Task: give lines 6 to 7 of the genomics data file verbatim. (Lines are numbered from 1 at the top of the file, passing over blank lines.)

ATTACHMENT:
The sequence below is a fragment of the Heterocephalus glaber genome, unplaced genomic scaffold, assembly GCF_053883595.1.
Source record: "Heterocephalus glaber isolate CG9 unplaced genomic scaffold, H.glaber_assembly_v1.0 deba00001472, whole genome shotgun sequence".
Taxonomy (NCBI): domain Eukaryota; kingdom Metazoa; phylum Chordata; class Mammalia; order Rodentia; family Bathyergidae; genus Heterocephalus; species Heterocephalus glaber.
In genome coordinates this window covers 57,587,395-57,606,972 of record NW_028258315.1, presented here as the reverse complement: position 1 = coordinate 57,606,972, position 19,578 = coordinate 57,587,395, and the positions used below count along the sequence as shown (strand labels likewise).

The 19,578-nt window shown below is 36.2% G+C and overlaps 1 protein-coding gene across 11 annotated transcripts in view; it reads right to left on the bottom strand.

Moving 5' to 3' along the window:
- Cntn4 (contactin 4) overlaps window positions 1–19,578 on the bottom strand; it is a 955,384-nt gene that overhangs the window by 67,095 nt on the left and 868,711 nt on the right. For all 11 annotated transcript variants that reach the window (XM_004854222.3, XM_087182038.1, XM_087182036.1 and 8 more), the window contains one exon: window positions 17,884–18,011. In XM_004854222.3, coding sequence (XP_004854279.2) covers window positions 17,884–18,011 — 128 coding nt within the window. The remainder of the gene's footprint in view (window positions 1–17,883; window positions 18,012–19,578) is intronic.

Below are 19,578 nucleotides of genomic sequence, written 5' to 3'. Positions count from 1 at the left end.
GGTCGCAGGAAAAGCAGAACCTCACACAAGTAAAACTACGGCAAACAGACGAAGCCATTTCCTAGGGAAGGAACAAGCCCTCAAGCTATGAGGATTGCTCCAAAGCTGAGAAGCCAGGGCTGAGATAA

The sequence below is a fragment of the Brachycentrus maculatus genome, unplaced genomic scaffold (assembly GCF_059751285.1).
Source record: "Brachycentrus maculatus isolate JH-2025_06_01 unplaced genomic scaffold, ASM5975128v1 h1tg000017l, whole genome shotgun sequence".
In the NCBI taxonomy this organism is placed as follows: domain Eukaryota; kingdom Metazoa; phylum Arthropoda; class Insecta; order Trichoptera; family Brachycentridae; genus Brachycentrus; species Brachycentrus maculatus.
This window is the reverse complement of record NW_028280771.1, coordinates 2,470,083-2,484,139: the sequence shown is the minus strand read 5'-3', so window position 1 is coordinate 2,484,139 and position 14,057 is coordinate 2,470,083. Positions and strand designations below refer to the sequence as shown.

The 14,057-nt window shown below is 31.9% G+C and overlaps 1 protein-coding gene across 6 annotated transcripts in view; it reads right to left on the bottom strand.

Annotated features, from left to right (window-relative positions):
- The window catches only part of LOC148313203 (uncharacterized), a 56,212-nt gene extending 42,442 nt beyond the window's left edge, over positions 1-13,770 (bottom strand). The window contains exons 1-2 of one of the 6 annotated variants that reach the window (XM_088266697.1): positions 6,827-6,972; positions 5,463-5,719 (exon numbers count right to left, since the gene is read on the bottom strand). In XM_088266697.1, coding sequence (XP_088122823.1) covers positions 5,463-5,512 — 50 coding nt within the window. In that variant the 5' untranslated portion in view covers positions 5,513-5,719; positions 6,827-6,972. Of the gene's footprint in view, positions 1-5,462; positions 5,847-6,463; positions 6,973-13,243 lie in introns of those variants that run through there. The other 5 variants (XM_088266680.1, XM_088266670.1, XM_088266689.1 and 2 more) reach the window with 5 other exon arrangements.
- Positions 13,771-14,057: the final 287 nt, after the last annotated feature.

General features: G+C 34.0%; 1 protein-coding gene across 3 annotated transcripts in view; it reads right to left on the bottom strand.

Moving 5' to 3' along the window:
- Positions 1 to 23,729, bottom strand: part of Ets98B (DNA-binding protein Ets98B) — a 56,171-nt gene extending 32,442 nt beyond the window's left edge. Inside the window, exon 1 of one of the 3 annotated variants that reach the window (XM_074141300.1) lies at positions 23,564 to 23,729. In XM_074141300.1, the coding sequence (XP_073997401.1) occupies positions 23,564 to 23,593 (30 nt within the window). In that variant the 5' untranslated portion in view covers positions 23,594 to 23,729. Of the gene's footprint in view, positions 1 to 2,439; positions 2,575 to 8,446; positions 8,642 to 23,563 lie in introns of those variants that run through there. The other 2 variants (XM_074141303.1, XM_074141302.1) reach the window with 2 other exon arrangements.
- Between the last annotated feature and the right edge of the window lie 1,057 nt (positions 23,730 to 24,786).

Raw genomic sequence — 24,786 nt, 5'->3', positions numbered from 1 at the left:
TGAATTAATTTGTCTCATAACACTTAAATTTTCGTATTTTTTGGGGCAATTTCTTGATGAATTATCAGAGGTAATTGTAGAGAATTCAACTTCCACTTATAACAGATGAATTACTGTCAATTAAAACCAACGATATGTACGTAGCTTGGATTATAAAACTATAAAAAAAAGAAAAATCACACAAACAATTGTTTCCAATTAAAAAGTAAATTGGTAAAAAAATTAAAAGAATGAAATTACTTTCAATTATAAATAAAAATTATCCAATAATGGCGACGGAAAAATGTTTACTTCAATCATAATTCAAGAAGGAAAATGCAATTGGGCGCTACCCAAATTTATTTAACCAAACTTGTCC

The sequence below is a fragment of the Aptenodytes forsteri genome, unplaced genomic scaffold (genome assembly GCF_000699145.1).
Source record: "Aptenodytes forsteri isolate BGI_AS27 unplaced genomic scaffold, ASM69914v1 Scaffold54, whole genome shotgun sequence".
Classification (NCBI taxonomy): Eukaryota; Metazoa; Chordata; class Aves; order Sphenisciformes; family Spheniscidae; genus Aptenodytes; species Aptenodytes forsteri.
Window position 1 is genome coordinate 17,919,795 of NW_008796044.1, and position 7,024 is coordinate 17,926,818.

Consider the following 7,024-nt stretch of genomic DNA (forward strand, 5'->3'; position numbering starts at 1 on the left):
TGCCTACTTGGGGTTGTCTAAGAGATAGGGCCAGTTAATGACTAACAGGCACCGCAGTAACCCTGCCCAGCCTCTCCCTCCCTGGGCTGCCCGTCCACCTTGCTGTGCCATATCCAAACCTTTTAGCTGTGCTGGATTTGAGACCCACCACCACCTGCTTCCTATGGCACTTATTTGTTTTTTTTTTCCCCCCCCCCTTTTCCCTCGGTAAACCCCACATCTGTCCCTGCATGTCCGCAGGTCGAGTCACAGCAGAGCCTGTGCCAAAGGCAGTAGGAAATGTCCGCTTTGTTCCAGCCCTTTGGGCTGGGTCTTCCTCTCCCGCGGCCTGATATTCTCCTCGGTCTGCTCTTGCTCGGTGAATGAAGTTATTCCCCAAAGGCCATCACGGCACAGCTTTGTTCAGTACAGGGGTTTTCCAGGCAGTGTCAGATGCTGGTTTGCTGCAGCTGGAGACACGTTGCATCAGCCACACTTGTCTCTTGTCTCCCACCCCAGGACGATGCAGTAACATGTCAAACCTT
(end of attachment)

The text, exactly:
Moving 5' to 3' along the window:
- Cntn4 (contactin 4) overlaps window positions 1–19,578 on the bottom strand; it is a 955,384-nt gene that overhangs the window by 67,095 nt on the left and 868,711 nt on the right. For all 11 annotated transcript variants that reach the window (XM_004854222.3, XM_087182038.1, XM_087182036.1 and 8 more), the window contains one exon: window positions 17,884–18,011. In XM_004854222.3, coding sequence (XP_004854279.2) covers window positions 17,884–18,011 — 128 coding nt within the window. The remainder of the gene's footprint in view (window positions 1–17,883; window positions 18,012–19,578) is intronic.